While Brooklyn has gained international fame in recent years for its artisanal pickle-makers, hip-hop impresarios, and concierged condos, New York City’s largest borough has also undergone another—less media-friendly but (at least for longtime residents) equally unlikely—transformation. Over the past several decades, hundreds of thousands of mostly poor and sometimes undocumented immigrants from the Chinese province of Fujian have crammed themselves into dorm-like quarters, working brutally long hours waiting tables, washing dishes, and cleaning hotel rooms—and sending their Chinese-speaking children to the city’s elite public schools and on to various universities. The new Chinese immigrants are quietly having as great an effect on Brooklyn’s social, economic, and cultural landscape as are the borough’s hipsters and “trustafarians.” In turning a once-forgotten, now-overcrowded portion of Brooklyn into a launching ground into the middle class, they’re challenging new mayor Bill de Blasio’s portrait of New York as “a tale of two cities.”
For a neighborhood or borough, lower income equals bad. For immigrants, lower income for a neighborhood or a borough equals good. Feeling income per natural:
If we interpret income per capita to indicate material welfare, this is unsatisfactory. While production has a place, people, not patches of Earth, have well-being. The focus on income per resident has rested more on the spread and use of national accounts data and on statistical cost and convenience than on conceptual or welfare-theoretic foundations. But if income per resident is used as the measure of Salvadorans’ welfare it leads to untenable conclusions: if a Salvadoran moves from the countryside to San Salvador to get a factory job that raises her income 30 percent, this will be recorded as a welfare improvement for Salvadorans on average, but a 500 percent increase in income from a factory job in Texas does not (with, at best, only the portion remitted to residents counted).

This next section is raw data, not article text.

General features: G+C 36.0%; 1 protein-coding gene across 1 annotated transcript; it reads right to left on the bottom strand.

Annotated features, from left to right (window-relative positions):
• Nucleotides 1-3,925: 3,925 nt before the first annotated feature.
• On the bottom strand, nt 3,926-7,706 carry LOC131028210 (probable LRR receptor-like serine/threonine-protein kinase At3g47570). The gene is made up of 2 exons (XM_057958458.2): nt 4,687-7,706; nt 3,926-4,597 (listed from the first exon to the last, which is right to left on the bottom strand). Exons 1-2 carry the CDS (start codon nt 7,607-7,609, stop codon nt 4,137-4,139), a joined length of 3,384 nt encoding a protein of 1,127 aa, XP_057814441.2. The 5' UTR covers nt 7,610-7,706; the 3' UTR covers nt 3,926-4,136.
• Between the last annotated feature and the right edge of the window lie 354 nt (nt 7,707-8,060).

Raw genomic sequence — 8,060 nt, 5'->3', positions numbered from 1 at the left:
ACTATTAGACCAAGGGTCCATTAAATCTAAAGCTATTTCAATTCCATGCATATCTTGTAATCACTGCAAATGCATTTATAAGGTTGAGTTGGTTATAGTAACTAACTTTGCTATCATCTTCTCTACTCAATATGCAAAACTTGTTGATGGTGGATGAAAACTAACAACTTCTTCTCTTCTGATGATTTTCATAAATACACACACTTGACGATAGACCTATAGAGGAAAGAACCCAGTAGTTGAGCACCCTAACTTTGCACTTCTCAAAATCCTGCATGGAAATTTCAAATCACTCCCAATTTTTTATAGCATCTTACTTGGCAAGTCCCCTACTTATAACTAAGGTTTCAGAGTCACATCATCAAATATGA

Here we suggest and estimate a new statistic: income per natural, the mean per person income of those born in a given country, regardless of where they now reside. Income per natural differs substantially from income per resident. This is obviously true of small countries with large emigration—Guyana, Jamaica, Liberia—but it is not limited to a handful of tiny nations. 42.8 million people live in countries whose income per natural is 50 percent higher than its income per resident; 235 million people live in a group of countries where the difference is 20 percent or more, and for 1.1 billion people the difference is 10 percent. The estimates of differences in income per natural are consistent with estimates of the differences in other indicators calculated on residence or natural basis such as poverty or child mortality.
When Chinese talent moves from Fujian to Brooklyn, both places see a drop in average income. From a place-based perspective, that's a bad result. From a people-based perspective, the migrant just won the global lottery.
Urban planning in the United States is place-based. Economic development in the United States is place-based. Workforce development in the United States is place-based. Community development in the United States is place-based. All U.S. approaches are blind to the fact that the migrant from Fujian to Brooklyn just won the global lottery.
We see a poverty problem where there is a prosperity solution. Brooklyn isn't dying. Brooklyn is an engine of upward mobility with Spike Lee as a shining example.